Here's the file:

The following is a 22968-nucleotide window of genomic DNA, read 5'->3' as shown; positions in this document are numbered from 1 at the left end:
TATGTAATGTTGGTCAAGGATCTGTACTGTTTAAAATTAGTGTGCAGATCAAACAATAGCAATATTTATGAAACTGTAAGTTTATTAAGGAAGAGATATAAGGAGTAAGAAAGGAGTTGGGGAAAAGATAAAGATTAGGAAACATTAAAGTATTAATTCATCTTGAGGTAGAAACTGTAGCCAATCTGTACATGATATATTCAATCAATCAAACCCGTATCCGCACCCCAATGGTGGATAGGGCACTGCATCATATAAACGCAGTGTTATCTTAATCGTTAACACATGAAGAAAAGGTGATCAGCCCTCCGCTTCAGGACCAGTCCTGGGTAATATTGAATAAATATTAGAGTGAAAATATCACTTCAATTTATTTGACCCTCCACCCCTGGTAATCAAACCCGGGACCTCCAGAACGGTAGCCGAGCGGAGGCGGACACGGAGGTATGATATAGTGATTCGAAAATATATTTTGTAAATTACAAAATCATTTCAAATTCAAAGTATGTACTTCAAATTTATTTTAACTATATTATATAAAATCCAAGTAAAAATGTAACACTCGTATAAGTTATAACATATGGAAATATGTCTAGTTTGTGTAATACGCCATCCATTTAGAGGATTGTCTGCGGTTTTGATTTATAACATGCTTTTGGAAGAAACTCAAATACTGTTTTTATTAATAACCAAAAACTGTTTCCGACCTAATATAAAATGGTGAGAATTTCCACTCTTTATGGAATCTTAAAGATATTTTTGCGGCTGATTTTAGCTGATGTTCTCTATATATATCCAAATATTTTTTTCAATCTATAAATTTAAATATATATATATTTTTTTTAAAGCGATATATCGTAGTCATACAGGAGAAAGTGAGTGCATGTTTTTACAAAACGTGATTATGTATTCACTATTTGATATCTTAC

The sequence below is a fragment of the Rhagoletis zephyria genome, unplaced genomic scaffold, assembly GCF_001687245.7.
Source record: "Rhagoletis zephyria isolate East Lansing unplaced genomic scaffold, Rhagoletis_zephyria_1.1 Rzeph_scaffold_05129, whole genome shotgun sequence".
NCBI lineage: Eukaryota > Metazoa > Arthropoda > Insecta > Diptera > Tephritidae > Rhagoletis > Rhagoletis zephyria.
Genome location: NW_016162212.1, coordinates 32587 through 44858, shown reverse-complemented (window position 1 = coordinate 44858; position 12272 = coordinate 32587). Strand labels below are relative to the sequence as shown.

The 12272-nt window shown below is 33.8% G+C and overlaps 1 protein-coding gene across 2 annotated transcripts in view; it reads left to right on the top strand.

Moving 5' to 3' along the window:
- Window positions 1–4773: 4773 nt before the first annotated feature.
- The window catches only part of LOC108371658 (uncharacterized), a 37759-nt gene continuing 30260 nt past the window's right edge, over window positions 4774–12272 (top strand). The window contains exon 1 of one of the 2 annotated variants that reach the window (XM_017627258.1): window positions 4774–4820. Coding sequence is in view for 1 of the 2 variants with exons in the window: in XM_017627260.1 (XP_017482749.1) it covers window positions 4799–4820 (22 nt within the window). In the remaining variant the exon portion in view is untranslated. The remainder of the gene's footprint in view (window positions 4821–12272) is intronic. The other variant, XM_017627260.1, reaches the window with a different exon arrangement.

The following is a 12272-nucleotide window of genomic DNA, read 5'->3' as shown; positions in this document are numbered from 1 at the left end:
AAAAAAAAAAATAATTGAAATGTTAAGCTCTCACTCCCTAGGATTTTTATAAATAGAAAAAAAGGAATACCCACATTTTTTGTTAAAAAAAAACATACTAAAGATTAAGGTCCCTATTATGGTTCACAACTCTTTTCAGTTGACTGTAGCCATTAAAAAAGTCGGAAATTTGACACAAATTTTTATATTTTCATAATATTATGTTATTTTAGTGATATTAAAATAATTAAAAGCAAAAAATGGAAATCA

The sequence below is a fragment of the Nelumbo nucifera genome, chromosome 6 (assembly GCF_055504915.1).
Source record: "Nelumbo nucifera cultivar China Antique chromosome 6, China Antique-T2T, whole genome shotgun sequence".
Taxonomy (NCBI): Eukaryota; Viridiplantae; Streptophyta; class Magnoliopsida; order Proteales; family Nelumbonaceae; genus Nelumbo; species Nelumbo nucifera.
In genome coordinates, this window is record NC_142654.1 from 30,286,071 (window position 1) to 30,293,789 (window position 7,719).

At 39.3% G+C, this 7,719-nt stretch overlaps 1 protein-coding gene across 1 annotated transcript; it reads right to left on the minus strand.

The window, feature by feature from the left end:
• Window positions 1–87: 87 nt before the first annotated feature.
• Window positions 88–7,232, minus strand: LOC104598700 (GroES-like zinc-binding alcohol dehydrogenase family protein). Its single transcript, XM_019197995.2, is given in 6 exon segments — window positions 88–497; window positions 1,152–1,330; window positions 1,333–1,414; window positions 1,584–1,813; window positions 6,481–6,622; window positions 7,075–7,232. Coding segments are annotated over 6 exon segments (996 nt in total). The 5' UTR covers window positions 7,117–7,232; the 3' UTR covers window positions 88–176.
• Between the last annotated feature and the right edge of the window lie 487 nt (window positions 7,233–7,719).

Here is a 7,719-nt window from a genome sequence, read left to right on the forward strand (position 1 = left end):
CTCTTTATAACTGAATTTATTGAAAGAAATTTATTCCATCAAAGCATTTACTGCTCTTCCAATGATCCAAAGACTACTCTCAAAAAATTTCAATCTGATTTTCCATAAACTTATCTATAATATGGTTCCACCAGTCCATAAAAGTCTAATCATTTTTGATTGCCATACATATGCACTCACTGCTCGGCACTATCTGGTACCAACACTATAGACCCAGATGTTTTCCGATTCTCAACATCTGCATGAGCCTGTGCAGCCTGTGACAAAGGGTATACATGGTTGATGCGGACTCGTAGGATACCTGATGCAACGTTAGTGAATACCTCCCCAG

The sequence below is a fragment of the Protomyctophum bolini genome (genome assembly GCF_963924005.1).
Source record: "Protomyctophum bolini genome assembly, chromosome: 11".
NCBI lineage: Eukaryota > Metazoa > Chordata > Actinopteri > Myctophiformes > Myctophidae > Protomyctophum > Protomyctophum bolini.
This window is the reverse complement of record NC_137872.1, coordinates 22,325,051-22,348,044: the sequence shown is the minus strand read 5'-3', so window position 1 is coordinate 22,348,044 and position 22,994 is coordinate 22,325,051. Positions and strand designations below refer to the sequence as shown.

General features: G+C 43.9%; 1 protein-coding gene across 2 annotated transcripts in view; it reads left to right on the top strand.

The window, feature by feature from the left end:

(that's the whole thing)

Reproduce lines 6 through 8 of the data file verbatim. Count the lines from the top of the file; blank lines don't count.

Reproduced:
Genome location: NW_016162212.1, coordinates 32587 through 44858, shown reverse-complemented (window position 1 = coordinate 44858; position 12272 = coordinate 32587). Strand labels below are relative to the sequence as shown.

The 12272-nt window shown below is 33.8% G+C and overlaps 1 protein-coding gene across 2 annotated transcripts in view; it reads left to right on the top strand.

Moving 5' to 3' along the window: